In August 1963 I transferred to Radio Links Dept. which dealt with the all the communications needed for an outside broadcast. The video signal usually needed to travel by line-of-sight radio links to the receiving points which, for the London area, were at Swains Lane, Highgate or the Crystal Palace transmitter mast. The BBC rented vision circuits from the GPO (later to become BT) from these two sites to Television Centre. The OB sound output and communications were normally by GPO lines. The first programme I did was from Folkestone for Songs of Praise where the radio link was rigged on a high roof. There was one programme from the Hippodrome at Golders Green which, at a later date, the BBC rented on a long term basis.

Radio Links at Lickey Hills Birmingham 1961.
Photo: Dan Cranefield.

All the engineers on Radio Links needed to be able to drive BBC Land Rovers which also towed a trailer-generator on many occasions for midpoints and each of us had to pass a “BBC Driving Test”. I had a car driving licence but no car and had not driven a car since passing my driving test two years earlier in Birmingham. The BBC driving test was conducted by the Transport Manager and consisted of driving a Land Rover just “round the block”. I think you passed if you brought it back to base without hitting anything! Driving a Land Rover, with double-declutching needed, especially when towing a one-ton generator was not easy and once I had to drive this combination for a “Top of the Form” programme in Dumfries, Scotland.

On one occasion I had to spend a week sitting in a Radio Link van at Broadcasting House with a radio link to Television Centre because one of the permanent vision circuits between the two buildings was faulty. At one point the van was reversed into by a car, but the car came off the worse!

In April 1964 I had to climb to the top of the mast at Swains Lane, (90ft high with vertical ladder, shades of Fred Dibnah!) because the Senior engineer decided there must be water in one of the waveguides because he could not achieve the correct signal-noise ratio for that circuit. He was wrong because, after dismantling, it all it was quite dry!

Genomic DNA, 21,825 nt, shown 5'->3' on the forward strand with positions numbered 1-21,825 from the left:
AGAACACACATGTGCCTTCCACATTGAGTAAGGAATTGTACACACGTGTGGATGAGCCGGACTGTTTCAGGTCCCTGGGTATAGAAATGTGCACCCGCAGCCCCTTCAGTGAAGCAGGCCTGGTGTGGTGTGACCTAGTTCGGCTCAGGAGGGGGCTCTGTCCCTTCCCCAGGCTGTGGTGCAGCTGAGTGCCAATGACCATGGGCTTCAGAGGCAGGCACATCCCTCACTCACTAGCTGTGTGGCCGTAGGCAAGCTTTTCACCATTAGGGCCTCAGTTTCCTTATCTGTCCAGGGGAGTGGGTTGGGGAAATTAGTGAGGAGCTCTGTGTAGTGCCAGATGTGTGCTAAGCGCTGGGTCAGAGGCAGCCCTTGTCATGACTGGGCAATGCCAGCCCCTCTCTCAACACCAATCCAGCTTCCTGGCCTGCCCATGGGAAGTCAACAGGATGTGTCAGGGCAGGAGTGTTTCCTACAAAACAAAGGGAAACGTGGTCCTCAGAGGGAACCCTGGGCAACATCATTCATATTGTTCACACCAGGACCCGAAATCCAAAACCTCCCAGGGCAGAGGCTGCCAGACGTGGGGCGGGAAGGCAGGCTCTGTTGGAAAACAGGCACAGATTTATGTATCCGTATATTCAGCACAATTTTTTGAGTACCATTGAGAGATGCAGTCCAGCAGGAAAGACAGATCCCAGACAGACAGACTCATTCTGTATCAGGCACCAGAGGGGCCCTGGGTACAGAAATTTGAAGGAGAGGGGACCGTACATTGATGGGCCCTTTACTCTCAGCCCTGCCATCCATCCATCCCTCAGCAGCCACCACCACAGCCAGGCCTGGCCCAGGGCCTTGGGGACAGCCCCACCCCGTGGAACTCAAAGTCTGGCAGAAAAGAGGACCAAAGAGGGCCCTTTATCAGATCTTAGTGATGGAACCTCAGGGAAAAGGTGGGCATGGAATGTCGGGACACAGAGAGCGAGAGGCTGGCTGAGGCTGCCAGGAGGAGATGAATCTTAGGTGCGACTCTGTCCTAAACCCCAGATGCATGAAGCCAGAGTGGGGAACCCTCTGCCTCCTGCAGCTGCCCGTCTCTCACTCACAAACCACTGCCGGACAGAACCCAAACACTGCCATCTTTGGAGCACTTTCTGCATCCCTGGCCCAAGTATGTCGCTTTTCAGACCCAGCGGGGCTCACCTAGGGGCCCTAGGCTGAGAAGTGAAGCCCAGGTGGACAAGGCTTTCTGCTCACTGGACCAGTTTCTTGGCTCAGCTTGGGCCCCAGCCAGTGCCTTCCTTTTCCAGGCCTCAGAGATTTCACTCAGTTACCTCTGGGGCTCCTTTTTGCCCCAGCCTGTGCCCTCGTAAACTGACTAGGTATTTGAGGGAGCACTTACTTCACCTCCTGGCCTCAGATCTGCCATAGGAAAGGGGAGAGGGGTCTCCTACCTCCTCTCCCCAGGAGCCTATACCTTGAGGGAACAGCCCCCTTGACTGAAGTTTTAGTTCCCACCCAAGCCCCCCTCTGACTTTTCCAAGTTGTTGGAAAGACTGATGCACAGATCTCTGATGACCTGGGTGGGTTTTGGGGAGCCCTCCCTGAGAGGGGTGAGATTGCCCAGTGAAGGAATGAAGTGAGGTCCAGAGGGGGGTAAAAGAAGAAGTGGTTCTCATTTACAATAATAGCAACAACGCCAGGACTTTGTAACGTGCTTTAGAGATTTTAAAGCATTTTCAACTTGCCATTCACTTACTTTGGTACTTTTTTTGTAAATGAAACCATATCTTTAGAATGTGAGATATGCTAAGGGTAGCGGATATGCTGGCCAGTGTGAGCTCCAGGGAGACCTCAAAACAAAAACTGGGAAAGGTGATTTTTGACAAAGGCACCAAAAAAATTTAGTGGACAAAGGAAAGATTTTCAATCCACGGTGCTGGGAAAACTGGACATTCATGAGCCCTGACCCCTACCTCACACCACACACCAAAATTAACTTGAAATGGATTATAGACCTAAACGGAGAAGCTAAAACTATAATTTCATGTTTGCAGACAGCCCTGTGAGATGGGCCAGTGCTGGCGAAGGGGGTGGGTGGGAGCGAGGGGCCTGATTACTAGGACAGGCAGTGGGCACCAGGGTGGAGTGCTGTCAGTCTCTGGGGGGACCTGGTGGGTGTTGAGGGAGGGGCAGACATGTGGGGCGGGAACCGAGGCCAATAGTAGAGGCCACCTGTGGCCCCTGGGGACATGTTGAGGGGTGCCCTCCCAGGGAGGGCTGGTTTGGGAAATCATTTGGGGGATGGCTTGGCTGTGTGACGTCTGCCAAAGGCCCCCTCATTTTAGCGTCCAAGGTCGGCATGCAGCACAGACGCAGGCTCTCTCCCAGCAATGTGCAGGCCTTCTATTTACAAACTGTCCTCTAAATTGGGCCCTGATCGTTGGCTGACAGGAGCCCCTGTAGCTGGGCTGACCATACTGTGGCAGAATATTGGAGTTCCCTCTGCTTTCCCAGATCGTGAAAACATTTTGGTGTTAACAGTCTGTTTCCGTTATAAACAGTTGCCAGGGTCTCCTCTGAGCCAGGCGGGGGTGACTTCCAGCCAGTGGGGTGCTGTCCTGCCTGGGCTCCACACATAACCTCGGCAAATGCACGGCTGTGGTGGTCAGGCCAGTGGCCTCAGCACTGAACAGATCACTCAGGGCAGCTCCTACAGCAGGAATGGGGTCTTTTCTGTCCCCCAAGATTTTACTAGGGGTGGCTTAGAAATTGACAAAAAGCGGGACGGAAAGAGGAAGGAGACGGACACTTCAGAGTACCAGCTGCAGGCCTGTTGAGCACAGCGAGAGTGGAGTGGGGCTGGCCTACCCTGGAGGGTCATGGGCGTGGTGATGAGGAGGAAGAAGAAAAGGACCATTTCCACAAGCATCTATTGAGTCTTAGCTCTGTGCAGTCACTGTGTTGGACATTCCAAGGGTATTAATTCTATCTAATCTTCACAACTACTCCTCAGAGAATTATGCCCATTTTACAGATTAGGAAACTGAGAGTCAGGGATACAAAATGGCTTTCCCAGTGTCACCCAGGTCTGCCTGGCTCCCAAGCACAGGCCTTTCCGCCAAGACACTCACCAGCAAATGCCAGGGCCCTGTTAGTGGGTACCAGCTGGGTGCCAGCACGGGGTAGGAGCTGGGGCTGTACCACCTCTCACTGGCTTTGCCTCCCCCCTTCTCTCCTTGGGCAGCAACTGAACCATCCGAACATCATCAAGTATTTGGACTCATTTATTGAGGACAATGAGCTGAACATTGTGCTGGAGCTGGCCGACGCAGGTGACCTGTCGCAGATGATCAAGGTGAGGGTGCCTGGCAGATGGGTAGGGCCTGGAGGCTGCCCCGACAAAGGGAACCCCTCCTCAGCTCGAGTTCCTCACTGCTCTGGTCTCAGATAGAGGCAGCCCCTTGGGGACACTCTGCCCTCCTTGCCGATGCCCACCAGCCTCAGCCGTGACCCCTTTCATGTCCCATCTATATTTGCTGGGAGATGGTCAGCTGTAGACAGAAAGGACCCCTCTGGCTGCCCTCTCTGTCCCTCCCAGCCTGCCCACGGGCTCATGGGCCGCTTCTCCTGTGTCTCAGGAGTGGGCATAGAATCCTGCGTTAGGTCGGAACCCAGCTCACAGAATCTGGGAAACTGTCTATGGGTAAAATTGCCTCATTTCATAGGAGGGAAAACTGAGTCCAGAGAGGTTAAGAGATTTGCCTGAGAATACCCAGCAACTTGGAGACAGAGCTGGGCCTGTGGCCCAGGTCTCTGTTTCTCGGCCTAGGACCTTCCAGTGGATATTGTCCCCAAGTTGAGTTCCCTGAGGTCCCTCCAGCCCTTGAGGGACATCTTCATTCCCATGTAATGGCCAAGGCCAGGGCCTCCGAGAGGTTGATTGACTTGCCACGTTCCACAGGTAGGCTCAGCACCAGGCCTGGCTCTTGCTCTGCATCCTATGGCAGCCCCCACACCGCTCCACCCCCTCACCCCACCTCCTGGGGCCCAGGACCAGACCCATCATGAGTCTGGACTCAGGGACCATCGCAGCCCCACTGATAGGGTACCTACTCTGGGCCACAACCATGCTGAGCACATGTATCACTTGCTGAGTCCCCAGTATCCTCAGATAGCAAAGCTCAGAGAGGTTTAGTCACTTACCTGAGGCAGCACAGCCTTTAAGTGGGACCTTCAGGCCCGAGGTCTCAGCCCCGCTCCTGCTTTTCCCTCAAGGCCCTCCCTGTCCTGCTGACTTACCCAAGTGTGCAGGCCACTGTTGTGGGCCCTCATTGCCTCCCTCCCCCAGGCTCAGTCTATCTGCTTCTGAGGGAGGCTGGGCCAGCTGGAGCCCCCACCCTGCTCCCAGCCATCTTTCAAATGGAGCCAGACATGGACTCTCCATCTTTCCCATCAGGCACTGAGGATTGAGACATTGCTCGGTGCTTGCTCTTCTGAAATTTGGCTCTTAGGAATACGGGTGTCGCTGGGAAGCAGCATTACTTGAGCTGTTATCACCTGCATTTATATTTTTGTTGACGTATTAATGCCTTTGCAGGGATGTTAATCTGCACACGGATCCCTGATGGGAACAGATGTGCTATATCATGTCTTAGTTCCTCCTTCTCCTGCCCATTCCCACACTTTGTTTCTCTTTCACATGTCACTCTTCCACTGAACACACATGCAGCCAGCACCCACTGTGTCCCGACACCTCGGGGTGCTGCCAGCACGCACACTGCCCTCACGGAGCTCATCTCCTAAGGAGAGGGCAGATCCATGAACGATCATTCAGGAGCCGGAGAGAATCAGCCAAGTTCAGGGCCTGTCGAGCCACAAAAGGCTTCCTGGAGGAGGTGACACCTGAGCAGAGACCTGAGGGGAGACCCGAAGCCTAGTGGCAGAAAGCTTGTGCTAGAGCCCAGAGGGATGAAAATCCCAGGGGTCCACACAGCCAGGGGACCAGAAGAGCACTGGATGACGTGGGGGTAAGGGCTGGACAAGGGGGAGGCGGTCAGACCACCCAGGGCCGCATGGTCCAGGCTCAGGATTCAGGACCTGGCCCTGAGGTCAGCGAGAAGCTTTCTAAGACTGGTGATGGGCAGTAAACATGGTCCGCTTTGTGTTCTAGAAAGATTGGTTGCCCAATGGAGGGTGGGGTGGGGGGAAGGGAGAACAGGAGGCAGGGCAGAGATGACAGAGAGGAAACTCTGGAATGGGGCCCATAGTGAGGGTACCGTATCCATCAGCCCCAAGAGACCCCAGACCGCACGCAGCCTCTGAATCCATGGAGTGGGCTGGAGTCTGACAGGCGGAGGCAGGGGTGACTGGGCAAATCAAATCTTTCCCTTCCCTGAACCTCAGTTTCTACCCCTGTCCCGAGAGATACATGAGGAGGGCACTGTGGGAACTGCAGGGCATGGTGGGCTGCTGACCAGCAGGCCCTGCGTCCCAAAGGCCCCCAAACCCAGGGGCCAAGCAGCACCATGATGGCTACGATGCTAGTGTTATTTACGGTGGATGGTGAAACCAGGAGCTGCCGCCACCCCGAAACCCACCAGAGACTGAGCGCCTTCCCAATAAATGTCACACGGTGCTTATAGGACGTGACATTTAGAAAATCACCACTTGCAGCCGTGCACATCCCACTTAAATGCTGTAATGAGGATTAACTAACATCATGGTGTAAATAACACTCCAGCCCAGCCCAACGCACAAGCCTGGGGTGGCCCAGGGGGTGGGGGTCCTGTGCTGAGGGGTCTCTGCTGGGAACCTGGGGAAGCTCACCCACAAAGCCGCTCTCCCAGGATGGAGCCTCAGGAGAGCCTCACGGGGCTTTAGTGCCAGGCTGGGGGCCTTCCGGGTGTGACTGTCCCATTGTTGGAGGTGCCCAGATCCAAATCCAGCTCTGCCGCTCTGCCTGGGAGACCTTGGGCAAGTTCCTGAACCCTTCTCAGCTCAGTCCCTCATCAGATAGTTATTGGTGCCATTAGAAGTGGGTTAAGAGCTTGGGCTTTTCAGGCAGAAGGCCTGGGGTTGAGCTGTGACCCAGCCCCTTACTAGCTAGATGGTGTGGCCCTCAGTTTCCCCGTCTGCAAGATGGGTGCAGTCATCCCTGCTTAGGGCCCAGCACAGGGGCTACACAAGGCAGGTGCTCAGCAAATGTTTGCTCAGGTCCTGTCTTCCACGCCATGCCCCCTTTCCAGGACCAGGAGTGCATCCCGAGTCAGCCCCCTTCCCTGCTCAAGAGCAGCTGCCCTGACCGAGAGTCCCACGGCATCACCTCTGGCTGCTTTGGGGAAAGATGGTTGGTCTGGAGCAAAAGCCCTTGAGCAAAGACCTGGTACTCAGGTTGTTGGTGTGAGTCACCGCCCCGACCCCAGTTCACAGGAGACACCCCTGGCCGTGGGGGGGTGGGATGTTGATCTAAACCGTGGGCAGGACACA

In 1964 I was on a mid-point at Laindon in Essex for the Southend fireworks which was an insert for the opening day of BBC 2, the opening programme having to be aborted because of the infamous power cut at Television Centre, caused by a fire at Battersea Power Station. So we had to do it all again the next day.

Another programme in May 1965 involved rigging a camera in an RAF Argosy aeroplane at RAF Benson in Oxfordshire which had to try to keep up with a formation of jet fighters flying low over London. The vision circuit for this camera needed a radio link to the receiver on the ground, but I do not remember what the programme was, possibly the 20th anniversary of VE day?

In October 65 I transferred to scanners and to MCR 21, one of a number of similar monochrome OB Units and actually one of two being restored to working order, the start of my “scanner” career. In 1966 I was at Wembley Stadium for the World Cup matches and the famous Final. The Vision Supervisor on my unit did not cheer for England as he was Irish! It seemed that, despite the number of football matches we covered, most of the crew were not interested in football. At one FA Cup Final I heard that the Vision Supervisor, who was not a football fan and used to love to “wind-up” the Producer said “Well, who is playing today? I know one team must be Wembley but who are they playing?

© Dan Cranefield 2020